‘Prithvi Theatre jayenge?’, I asked.
This was the second time I would take a trip to the Prithvi. I was there the previous evening but I did not reach there on time for the 4 PM show, although the Juhu Church Road was easy to find, and people were informative. Prithvi just like NCPA, Ranga Shankara, and other theaters has a policy of not allowing patrons to enter the hall after the show starts, and the show starts on time.
I sat at their courtyard cafe run by Mocha, and had a coffee, a Maggi before travelling back to Andheri station, and from there to CBD Belapur. By then I knew how much time does it take to reach Prithvi from the Andheri station, and back. I also calculated the time that I should leave from Belapur the next day to reach Juhu on time. The next time I went back to Prithvi I was confident that my experience will be without a hitch.
‘Prithvi theatre hain kidar?’ asked the auto rickshaw driver.
‘Amitabh ke ghar saamne hi hain’, I answered to him with all confidence as if I lived in Mumbai all my life. While saying it, I drew a circle in the air to denote Big B’s Prateeksha, and then I drew a dot next to it to denote Prithvi. It was my fifth day in Mumbai. My experience with auto drivers and taxi drivers in Mumbai has been pleasant. Nobody swindled me like the richshaw drivers in Chennai did. Auto rickshaws and taxis are used as feeder service most of the time, and so there is less chance of being swindled. I did most of my traveling in trains, and buses. I have also used the Monorail.
This time I reached forty minutes before the start of the show. I had enough time to have a maggi and a coffee before entering the hall. The show was called ‘Wolf’ performed by T.Pot.Production. A great show though. That was the first time I watched something at Prithvi, and after that it was time to add Prithvi to my done list. I didn’t get to see Naseeruddin Shah like people said he would show up sometimes. However, I got to see some great talent on stage.
I wanted to visit the Prithvi theater on the sixth day, but I covered it the previous day. On the sixth day I took a trip to the Japanese temple. The journey was an adventure. I took a train to Kurla, got off at Kurla, and then took a train to Dadar. The best part was that I had not heard about the rush in Dadar trains before, but I experienced it first hand before I read jokes about it. But lucky for me, the train terminated at the Dadar station. But the rush at Dadar was unreal. At Dadar station, I took a train to the Mahalaxmi station, took a taxi from there to Worlinaka.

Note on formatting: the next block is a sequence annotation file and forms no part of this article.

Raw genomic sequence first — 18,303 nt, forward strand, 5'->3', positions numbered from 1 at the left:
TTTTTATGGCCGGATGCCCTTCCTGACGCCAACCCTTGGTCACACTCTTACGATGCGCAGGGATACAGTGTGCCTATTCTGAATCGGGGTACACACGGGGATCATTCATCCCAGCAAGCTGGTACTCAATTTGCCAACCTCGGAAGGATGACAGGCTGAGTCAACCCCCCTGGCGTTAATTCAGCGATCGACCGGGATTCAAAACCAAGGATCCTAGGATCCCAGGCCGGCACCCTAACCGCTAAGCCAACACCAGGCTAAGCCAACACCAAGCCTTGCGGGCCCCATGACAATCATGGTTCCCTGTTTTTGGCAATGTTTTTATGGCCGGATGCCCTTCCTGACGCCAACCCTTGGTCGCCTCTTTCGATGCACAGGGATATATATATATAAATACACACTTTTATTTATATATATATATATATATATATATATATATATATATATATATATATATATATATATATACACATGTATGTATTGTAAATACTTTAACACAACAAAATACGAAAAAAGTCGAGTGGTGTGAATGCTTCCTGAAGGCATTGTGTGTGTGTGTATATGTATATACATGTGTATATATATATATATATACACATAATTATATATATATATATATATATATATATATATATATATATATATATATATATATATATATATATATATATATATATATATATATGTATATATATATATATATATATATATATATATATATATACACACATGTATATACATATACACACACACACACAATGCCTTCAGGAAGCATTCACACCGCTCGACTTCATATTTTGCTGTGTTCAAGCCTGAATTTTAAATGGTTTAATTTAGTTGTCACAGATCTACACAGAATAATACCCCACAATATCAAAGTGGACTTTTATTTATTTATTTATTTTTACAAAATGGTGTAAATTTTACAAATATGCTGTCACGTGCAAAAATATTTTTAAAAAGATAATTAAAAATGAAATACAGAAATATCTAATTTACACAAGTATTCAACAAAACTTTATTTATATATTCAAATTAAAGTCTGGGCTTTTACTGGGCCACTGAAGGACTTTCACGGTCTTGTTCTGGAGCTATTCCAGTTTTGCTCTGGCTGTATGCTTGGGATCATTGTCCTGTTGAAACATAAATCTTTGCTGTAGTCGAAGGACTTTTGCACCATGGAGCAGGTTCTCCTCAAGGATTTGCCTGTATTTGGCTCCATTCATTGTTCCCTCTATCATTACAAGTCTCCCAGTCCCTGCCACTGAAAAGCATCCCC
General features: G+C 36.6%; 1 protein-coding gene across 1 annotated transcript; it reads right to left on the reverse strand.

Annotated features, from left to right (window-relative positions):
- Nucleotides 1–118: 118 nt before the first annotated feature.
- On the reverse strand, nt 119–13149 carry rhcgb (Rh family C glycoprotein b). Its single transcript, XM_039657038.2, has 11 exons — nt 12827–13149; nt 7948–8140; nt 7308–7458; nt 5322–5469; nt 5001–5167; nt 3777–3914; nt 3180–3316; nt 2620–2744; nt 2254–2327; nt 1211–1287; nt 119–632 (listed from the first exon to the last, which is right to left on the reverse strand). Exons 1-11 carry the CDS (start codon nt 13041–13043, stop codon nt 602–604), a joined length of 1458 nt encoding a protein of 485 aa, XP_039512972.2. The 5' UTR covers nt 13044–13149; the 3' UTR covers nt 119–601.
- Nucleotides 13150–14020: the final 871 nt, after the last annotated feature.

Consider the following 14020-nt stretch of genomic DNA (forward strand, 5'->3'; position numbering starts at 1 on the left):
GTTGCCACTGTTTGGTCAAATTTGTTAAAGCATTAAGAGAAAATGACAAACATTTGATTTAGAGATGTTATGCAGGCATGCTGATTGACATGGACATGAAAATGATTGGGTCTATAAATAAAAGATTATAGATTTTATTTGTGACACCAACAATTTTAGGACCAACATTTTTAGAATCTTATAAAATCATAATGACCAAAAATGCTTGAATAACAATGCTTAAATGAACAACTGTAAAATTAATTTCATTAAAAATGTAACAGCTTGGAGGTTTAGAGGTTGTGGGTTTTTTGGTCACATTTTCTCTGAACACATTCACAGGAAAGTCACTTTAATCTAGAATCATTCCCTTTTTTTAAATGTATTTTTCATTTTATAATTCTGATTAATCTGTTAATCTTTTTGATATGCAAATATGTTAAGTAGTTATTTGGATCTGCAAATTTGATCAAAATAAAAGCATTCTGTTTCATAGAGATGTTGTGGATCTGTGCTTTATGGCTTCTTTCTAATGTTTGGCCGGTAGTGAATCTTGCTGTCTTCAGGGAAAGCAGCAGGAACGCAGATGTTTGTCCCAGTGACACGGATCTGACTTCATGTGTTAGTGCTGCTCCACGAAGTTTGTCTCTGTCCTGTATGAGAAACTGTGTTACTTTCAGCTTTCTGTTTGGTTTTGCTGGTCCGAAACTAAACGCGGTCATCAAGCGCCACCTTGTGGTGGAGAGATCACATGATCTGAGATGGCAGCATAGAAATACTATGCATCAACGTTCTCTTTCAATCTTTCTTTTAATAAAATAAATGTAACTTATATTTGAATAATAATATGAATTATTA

I thought I would not find it easily, but the taxi driver drove on the E.Moses Road and there I saw the temple right beside the road. They closed the temple before 11.30AM. The sign said it would open in the evening. After walking for some time about Worli, I found a Dominos. After an hour of loitering around, I came back to the bus stand in front of the Japanese temple, waited for half an hour for a bus to the CST. The bus journey was nice considering the fact that it offered better view of the city than the trains, and seats are easily available. From the CST I took a train to Wadala to take a ride in the Monorail.
It had been less than a month since the inauguration of the Monorail in Mumbai. People stood in line to take their ride in it. The rush in the train was because of a Saturday, which is a wrong day to pick a ride in any public transport in Mumbai. I became part of the crowd. I had a headache because of the heat. All I wanted to do was get home, but Monorail journey had to happen. Authorities in Bangalore have still not made up their mind about building a Monorail. And it would be years for one to come up if they had decided to build one.
The route runs through an industrial area and few slums before it reaches the busy commercial district of Chembur. A vadapav and a tea later, I boarded the train to Vashi, spent my evening at the Inorbit Mall. A drink later came back to Belapur while making up my mind to take the journey to the Japanese temple again before I would go back to Bangalore.